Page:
The darkest cloud threatening what should be a sunny Democratic Election Day in 2018 is the donkey party’s recent dependence on elements of the electorate — minorities and millennials — who tend to be a smaller share of the electorate in non-presidential elections. Democrats’ “midterm falloff” problem is sometimes misdiagnosed as an “enthusiasm” issue: While “enthusiasm” can matter significantly on the margins, the bigger problem is simply that younger and minority voters have never participated in midterms as much as their older and whiter counterparts, and they now play a bigger role in the Democratic coalition than ever. This heavy dependence on “falloff” voters is pretty recent in its intensity: Last time Democrats won back the House from Republicans, in 2006, they carried the senior vote. That is almost certainly not going to happen in 2018.
So as Ron Brownstein explains, one part of the 2018 puzzle for Democrats is taking advantage of millennial antipathy to Donald Trump to get these most falloff-prone of voters to show up at the polls:
The challenge is especially urgent for Democrats because Trump divides younger and older Americans so sharply. Though Trump showed strength among blue-collar white Millennials, he carried just 36 percent of young people overall last November. Polls show he’s lost ground since. Both the CNN/ORC and NBC/Wall Street Journal surveys released last week found his approval rating among adults aged 18 to 34—almost exactly the Millennial generation’s boundaries—falling below 30 percent. That’s much lower than his ratings among older adults, especially those 50 or older.
Polls have also found that over three-fourths of Millennials oppose both Trump’s Mexico border wall and his push to repeal Obama’s climate-change agenda. Eliminating funding for Planned Parenthood, cutting taxes for top earners, barring Syrian refugees—each Trump priorities—all face preponderant Millennial opposition in surveys.
More to the point, early congressional generic balloting shows millennials demonstrating the kind of Democratic preference the party needs, assuming they can get these voters to the polls:
Millennials said they preferred Democrats for Congress by crushing margins of nearly 30 percentage points in both the NBC/Wall Street Journal and CNN/ORC surveys. That’s more than double the party’s advantage among younger voters in NBC/Wall Street Journal polls from 2010 and 2014. By contrast, Americans 35 years old or more divide exactly evenly between the parties on that ballot test in the CNN/ORC survey and slightly prefer Republicans in the other.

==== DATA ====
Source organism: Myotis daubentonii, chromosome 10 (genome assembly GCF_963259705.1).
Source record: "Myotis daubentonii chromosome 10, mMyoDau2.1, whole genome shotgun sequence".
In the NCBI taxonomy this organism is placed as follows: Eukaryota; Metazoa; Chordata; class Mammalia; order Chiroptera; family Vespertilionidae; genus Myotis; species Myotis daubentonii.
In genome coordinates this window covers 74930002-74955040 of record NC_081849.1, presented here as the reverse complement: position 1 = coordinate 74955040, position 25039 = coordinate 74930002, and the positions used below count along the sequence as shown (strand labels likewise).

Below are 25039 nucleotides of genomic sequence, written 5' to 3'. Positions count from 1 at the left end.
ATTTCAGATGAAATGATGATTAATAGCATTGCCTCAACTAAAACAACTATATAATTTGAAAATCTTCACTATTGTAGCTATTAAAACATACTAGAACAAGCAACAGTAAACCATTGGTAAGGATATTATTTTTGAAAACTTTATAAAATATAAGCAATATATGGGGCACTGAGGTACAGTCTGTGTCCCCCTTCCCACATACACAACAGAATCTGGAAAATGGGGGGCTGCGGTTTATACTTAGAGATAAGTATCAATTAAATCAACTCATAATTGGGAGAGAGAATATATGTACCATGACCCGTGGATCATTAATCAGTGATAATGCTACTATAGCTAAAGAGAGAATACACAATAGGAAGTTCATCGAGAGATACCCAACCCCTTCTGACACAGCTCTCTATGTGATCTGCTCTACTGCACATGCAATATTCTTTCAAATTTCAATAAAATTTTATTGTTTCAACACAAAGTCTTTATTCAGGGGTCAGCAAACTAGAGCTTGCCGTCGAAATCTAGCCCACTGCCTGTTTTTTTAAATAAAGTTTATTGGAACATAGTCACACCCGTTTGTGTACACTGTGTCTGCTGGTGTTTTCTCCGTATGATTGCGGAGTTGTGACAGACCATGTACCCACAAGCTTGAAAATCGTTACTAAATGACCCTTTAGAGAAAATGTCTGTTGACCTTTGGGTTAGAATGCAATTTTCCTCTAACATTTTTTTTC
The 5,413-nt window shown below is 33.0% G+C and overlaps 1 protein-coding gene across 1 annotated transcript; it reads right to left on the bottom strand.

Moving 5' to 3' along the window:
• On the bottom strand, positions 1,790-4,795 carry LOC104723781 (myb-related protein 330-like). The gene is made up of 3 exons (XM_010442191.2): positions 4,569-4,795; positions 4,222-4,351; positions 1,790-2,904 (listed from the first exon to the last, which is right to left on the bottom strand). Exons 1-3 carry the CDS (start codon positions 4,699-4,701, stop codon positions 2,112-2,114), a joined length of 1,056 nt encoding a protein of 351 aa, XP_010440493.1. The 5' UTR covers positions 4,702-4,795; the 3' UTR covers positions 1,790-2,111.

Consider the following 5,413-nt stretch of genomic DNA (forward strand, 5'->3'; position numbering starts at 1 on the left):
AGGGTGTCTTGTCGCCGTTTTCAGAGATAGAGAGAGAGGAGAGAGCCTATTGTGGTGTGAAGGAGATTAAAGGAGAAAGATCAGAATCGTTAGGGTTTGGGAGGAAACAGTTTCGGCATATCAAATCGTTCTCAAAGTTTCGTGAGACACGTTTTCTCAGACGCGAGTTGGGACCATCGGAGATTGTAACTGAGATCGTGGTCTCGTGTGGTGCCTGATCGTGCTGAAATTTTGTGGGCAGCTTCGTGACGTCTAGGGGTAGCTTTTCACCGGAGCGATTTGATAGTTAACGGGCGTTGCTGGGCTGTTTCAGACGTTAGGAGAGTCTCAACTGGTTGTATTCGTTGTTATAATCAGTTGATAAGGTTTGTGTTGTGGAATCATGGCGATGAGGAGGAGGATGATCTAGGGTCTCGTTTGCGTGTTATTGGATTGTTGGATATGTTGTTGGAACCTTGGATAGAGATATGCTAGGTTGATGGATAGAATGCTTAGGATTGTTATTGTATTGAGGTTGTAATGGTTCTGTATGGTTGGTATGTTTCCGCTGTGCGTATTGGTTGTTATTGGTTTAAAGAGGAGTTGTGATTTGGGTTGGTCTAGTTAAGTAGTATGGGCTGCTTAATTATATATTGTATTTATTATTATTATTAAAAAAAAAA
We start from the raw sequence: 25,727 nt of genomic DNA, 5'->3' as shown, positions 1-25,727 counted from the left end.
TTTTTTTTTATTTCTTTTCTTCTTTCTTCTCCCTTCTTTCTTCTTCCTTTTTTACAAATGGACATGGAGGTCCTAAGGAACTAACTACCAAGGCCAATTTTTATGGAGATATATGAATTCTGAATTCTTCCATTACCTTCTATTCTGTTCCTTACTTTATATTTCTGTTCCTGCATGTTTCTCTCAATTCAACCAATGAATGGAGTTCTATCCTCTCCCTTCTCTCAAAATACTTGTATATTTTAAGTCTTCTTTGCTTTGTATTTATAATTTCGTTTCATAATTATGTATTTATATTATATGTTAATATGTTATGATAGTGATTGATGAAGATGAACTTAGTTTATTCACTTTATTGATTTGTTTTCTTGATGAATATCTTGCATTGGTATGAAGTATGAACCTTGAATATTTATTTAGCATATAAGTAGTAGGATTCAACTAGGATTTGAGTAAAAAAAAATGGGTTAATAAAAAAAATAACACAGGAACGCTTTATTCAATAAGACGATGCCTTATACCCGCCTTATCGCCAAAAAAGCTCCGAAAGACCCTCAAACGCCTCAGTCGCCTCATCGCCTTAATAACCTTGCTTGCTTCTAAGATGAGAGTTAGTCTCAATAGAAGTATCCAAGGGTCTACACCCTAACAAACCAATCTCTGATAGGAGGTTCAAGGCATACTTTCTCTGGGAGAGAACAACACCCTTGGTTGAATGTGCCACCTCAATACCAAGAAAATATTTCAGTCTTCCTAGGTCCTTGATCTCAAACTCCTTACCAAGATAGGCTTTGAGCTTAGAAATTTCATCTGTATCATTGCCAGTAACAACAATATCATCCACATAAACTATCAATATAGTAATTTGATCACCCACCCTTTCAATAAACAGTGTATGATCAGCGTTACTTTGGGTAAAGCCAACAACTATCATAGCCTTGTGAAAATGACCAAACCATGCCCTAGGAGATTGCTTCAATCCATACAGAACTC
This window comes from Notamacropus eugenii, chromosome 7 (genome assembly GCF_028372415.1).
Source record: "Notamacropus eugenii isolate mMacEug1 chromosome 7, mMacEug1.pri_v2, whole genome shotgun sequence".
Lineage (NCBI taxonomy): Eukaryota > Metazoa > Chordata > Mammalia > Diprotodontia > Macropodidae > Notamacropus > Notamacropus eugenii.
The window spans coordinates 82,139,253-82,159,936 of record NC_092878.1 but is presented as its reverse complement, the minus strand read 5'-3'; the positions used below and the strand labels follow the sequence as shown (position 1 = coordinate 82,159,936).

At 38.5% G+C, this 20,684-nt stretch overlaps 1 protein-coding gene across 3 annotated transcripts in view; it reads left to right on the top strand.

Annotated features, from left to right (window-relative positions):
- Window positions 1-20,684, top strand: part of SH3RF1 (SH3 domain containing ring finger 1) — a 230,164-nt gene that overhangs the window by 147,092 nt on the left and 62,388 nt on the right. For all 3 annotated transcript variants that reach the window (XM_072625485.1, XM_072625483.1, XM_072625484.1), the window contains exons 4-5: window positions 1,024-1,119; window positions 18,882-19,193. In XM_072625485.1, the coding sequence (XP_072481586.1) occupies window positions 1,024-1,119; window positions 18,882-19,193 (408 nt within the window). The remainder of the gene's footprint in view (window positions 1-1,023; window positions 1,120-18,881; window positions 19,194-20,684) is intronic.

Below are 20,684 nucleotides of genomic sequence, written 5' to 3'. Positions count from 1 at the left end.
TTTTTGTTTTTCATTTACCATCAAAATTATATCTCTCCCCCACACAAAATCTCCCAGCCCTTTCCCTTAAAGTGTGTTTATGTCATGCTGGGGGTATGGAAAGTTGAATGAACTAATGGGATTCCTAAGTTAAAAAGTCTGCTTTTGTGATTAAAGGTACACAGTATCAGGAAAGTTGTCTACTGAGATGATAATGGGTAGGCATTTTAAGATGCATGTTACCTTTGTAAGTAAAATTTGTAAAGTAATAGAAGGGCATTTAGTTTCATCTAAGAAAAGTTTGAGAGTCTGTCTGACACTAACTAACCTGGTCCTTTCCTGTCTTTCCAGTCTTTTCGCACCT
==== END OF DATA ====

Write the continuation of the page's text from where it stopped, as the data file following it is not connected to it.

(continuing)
Eventually, the overall growth of the millennial population will make this demographic category dominant no matter how much it does or doesn’t turn out. But for 2018, something more is needed.
One answer Democrats are offering is to recruit millennial candidates:
Two young Democratic operatives have approached the problem from the supply side by forming an organization called Run for Something that assists progressive Millennials seeking state or local office. Amanda Litman, the group’s co-founder, said it is building a network of campaign consultants and donors to help young candidates for offices from school board to state legislatures; it has already advanced about 800 potential candidates past its initial screening process.
But there is a surprisingly underwhelming estimate of millennial turnout from a high-profile election this year featuring a millennial candidate and all the money and enthusiasm in the world: the special election in the sixth district of Georgia. Nate Cohn ran the numbers the day after the first-round election on April 18:
The electorate was almost exactly as old and white as would be expected in a normal midterm electorate. This is not surprising — there is no recent precedent for a strong turnout among young and nonwhite voters in midterm elections. But this sort of pattern would hamper Democrats in relatively diverse districts where they depend more on nonwhite voters, like those in Southern and Central California, South Florida and Texas.
Democrats did turn out a higher percentage of their millennial voters for Jon Ossoff than Republicans turned out for their candidates. But his strong performance owed more to a higher share of older white voters than to any triumph over the “midterm falloff.”
So the challenge persists heading toward 2018. In the end a vote is a vote, and Democrats can claw back a lot of congressional seats through a combination of relatively small improvements among 2016 Trump voters, 2016 congressional Republican voters, and stay-at-home-prone Democratic millennials and minorities. But figuring out what makes millennials vote in proportionate numbers would be priceless.